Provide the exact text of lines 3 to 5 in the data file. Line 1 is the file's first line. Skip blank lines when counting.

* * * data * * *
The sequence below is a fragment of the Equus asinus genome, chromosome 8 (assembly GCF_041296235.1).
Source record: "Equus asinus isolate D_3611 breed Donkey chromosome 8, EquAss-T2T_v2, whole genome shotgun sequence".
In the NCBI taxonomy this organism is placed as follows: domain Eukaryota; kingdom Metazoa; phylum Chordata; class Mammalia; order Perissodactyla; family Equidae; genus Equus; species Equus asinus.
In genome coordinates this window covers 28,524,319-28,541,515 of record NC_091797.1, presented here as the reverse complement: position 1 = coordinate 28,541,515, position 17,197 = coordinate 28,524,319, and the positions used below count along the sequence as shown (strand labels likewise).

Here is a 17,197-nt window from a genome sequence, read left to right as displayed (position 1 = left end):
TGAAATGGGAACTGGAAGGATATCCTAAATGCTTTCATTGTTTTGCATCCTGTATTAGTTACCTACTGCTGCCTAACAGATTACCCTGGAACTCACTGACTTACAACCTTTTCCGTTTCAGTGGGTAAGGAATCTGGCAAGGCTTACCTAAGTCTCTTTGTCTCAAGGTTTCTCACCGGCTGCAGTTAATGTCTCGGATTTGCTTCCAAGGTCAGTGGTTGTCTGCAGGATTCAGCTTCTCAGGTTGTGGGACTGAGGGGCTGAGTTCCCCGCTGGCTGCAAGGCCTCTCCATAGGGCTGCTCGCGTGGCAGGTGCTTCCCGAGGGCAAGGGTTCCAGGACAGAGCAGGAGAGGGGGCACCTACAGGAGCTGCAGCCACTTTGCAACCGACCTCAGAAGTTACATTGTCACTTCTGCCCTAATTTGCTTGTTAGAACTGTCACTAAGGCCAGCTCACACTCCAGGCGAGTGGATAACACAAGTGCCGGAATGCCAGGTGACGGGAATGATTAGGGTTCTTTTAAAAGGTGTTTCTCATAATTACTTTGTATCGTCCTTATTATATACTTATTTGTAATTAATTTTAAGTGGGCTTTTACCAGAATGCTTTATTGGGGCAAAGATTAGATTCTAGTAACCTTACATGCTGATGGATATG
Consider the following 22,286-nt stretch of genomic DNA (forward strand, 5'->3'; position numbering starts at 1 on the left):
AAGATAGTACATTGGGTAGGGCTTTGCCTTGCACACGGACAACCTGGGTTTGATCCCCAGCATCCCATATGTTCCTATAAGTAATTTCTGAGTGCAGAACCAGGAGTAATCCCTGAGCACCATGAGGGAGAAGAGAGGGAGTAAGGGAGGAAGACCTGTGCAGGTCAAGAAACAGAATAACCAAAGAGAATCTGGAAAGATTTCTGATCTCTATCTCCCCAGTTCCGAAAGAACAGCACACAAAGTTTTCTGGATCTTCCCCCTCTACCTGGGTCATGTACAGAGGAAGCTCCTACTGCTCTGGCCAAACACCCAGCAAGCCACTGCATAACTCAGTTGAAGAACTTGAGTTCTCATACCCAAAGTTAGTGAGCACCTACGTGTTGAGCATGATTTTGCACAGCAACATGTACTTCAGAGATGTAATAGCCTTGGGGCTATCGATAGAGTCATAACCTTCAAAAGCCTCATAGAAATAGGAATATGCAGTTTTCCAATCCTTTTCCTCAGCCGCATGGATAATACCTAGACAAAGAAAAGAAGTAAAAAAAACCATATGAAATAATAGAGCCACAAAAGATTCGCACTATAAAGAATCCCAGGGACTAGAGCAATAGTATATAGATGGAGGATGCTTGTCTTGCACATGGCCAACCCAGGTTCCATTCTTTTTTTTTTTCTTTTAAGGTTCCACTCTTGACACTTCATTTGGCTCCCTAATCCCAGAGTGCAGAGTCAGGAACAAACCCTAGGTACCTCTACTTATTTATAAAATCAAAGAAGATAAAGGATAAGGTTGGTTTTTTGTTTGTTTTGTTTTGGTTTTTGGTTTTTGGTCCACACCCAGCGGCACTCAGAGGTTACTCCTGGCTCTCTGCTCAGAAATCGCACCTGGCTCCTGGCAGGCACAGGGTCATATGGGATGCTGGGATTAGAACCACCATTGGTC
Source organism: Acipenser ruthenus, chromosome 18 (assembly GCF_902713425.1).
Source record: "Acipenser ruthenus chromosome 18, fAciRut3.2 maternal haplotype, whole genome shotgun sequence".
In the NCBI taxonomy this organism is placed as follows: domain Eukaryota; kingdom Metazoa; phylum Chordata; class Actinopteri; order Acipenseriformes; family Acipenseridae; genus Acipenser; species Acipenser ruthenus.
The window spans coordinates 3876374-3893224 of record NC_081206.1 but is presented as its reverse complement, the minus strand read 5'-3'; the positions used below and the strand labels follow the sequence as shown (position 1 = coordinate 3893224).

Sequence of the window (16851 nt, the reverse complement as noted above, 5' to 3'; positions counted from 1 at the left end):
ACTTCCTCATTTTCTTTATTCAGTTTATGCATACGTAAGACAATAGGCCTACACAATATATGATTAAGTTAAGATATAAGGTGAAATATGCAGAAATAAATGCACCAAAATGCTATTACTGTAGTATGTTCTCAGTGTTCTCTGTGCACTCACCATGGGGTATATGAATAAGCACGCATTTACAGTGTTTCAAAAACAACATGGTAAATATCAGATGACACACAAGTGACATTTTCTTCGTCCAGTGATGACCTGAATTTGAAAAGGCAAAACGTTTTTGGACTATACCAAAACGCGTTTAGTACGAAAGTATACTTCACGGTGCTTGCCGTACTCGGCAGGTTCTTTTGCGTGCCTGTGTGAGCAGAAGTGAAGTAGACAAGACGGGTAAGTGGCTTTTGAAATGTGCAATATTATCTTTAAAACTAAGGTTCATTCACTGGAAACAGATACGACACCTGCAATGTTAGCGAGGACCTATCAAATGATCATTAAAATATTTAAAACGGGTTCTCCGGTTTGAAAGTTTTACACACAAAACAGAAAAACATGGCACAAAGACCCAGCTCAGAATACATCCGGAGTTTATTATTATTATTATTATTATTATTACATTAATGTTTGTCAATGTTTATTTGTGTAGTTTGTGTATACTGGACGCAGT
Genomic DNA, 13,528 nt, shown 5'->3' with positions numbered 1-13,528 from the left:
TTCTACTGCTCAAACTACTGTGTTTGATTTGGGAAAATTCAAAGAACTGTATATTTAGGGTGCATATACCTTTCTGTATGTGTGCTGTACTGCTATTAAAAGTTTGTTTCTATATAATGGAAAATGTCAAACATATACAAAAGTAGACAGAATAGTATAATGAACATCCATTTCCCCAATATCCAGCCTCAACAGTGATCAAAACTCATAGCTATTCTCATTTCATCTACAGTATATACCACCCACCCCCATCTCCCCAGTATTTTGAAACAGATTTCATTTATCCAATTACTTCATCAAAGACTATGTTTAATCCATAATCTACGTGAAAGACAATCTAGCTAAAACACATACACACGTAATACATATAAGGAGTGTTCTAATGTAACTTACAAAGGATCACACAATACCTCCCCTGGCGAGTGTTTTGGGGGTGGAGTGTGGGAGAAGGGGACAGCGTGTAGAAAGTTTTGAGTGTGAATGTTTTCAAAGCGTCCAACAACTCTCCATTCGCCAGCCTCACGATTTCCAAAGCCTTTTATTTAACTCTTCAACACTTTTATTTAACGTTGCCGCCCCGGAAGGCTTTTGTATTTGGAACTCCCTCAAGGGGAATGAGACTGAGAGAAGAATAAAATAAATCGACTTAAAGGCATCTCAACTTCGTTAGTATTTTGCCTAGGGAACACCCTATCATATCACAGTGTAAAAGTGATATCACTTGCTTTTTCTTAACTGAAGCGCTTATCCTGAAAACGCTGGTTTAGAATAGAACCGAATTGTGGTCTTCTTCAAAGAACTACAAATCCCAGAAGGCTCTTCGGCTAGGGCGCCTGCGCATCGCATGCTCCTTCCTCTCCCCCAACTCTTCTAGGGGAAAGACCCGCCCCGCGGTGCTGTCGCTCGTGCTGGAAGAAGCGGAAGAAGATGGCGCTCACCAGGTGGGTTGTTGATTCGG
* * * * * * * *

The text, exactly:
In the NCBI taxonomy this organism is placed as follows: domain Eukaryota; kingdom Metazoa; phylum Chordata; class Mammalia; order Perissodactyla; family Equidae; genus Equus; species Equus asinus.
In genome coordinates this window covers 28,524,319-28,541,515 of record NC_091797.1, presented here as the reverse complement: position 1 = coordinate 28,541,515, position 17,197 = coordinate 28,524,319, and the positions used below count along the sequence as shown (strand labels likewise).

Here is a 17,197-nt window from a genome sequence, read left to right as displayed (position 1 = left end):